France has requested that Chad return the six French aid workers sentenced to eight years' hard labour for trying to kidnap more than 100 children so they can serve their sentences on home soil.
The French Justice Minister, Rachida Dati, made the formal demand of her Chadian counterpart yesterday under the terms of a 1976 judicial accord between Paris and its former colony in central Africa.
The four men and two women working for the French organisation L' Arche de Zoe (Zoe's Ark) said they were helping rescue orphans from war-torn Darfur, east of Chad. But authorities found that most of the 103 children were from Chadian families near the border. Prosecutors said the group had duped parents into handing over their children with promises of schooling. Even the mildest of critics condemned the group for being so amateurish.
The rushed, four-day trial that ended with the hard labour verdicts on Wednesday had fuelled speculation that Chad and France would strike a deal using the judicial co-operation accord.
The long forced-labour sentence which in theory should be restricted to working on building sites or roads coupled with the $9m (4.5m) compensation the six were ordered to pay the children's families shocked relatives in France.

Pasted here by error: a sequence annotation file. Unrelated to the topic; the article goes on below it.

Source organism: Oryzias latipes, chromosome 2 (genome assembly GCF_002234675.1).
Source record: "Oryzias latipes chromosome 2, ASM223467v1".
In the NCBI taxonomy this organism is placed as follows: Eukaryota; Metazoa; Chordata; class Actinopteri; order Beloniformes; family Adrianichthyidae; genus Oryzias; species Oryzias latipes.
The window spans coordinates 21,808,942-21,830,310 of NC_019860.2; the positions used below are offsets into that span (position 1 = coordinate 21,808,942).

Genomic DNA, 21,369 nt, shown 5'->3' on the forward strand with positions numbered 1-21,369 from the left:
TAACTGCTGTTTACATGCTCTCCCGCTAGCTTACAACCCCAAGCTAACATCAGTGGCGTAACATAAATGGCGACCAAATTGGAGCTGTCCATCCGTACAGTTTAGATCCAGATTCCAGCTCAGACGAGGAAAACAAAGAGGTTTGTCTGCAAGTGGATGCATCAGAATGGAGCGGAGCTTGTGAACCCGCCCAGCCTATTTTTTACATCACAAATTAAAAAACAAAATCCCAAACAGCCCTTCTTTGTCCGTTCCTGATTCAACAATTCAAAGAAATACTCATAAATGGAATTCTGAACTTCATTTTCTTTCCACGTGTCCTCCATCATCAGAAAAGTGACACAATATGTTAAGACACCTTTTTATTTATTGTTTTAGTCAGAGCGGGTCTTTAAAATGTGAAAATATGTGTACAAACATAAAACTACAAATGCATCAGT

"I had dared to hope that there would be an end and our children could have a normal life again," said Agns Breteau, the former wife of Eric Breteau, the group's leader.
But many commentators saw the tough sentences as a way of appeasing anti-colonialist rage in Chad and publicly reinforcing the independence of the country's justice system, before an eventual diplomatic deal. "The decision is probably the result of worried Chadian authorities seeking to placate a very real popular anger," wrote the French newspaper Le Monde. If the six aid workers do make it back to France, where hard labour does not exist, they would in effective have their sentences commuted to a straight jail term. But Chadian officials cautioned against jumping the gun.
"Any commutation of the sentence in this domain cannot be done without the accord of the Chadian authorities," Chad's Justice Minister, Albert Pahimi Padacke, told French radio.
But it would be difficult for Chad to refuse a request from such a key ally. French troops are permanently stationed in the capital, N'djamena, and last year helped fend off rebel attacks. And France is the main backer of a European Union peacekeeping force to be deployed early next year to eastern Chad, where President Idriss Dby faces a rebellion.Reuse content